Covid was the THIRD leading cause of death for Americans in 2021 – only trailing heart disease and cancer – making up one in every US deaths
Covid was responsible for 415,000 U.S. deaths in 2021, making it the nation’s third biggest killer for the second straight year
- Deaths from the virus actually increased by around 65,000 year-to-year last year despite the prevalence of the vaccines
- The deadliest weeks in the U.S. were in January – during the winter Covid surge – and September – during the Delta surge
- Only heart disease and cancer, the two typical leading killers, were responsible for more American deaths last year
Covid was America’s third leading cause of death in 2021 for the second consecutive years, with the nation actually recording 65,000 more deaths last year than the previous despite the prevalence of the vaccines.
The Centers for Disease Control and Prevention (CDC) reported Friday that 415,399 Americans dies from the virus last year, up from 350,831 in the pandemic’s first year.
Only heart disease and cancer – which were the leading causes of death in America even before the pandemic – killed more than the virus. Neither condition saw much year-to-year change.
A majority of Covid deaths that occurred last year happened right at the start of 2021, when the deadliest surge to date took place in January and February, and during the summer Delta variant surge.
The CDC released the provisional data as part of its weekly mortality report. Full, final, results may not be available until November, though provisional data is unlikely to fall too far from official figures.
In total, around 3.4 million Americans died of any cause in 2021, a slight increase from the 3.3 million deaths the agency reported a year earlier.
When adjusted for age, the agency finds that there were 841.6 deaths per every 100,000 members of the standard population.
The deadliest weeks in America occurred in January and September.
First was the week that ended on January 16, when 87,222 Americans died, mostly due to Covid.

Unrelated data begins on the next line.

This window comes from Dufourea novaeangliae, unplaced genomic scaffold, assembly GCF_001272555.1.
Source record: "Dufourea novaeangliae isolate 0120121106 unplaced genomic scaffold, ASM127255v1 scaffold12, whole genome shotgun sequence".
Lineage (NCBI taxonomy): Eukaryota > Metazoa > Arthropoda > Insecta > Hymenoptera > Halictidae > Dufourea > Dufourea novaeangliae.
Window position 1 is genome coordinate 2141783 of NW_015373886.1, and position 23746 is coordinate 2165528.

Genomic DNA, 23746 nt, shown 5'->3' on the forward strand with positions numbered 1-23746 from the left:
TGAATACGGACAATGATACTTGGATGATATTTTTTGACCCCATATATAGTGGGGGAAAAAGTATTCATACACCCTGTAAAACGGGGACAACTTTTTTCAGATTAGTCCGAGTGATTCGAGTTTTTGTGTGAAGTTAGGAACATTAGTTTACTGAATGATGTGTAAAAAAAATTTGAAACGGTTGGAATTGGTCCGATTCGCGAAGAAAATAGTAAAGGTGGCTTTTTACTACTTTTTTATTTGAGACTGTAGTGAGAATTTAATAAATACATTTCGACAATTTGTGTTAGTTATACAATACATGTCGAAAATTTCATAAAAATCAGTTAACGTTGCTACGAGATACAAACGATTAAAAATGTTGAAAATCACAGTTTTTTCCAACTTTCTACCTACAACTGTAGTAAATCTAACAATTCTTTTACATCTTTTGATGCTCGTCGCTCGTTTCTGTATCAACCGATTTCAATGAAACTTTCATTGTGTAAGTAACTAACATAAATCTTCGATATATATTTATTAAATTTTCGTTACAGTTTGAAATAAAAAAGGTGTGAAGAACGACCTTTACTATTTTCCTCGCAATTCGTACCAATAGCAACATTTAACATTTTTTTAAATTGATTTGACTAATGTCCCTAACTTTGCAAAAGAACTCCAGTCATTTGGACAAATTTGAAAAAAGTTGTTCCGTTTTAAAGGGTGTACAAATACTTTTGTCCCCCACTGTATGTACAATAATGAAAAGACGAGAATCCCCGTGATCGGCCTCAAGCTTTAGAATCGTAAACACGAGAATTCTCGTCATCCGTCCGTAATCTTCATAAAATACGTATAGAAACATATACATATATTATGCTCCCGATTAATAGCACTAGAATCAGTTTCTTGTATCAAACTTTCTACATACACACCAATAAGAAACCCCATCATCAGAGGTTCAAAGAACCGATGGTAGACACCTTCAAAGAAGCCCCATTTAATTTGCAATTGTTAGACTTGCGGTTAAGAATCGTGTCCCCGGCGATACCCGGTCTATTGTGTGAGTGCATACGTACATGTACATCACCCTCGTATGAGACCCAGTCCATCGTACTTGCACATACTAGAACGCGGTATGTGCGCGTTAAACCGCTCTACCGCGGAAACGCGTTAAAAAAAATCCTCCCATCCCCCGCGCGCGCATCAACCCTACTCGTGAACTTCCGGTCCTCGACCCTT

At the time, the U.S. was dealing with the worst surge of the virus yet, as the virus tore through the country over the winter months.
While the vaccine was available at this point, having received Food and Drug Administration (FDA) authorization in December 2020, access was still limited.
America lacked the supplies and infrastructure to distribute the shots to anyone who wanted it, and access was mainly restricted to those most vulnerable.
January and February of 2021 are still the deadliest months of the pandemic so far.
The next deadliest week was the week that ended on September 11, when 73,466 Americans died.
This was the deadliest week of the Delta variant fueled summer surge. While the vaccine was widely available at this point, many still had not decided to receive it.
In the time leading up to the surge, case and death levels were at pandemic lows, spurring a sense of complacency at the time just before the surge in early August.
While Covid deaths increased, levels of heart disease and cancer deaths – which are usually stable year-to-year – stayed about the same.
Heart disease, which is the leading cause of death for Americans basically every year, caused 696,000 deaths in 2020, before the figure dropped to 693,021 the next year.
Deaths from cancer, which is generally the second leading cause of death anyways, slightly increased from 602,350 to 604,553 last year.
The next leading causes of death where unintentional injuries, stroke, chronic lower respiratory disease, Alzheimer’s, diabetes, kidney disease and suicide.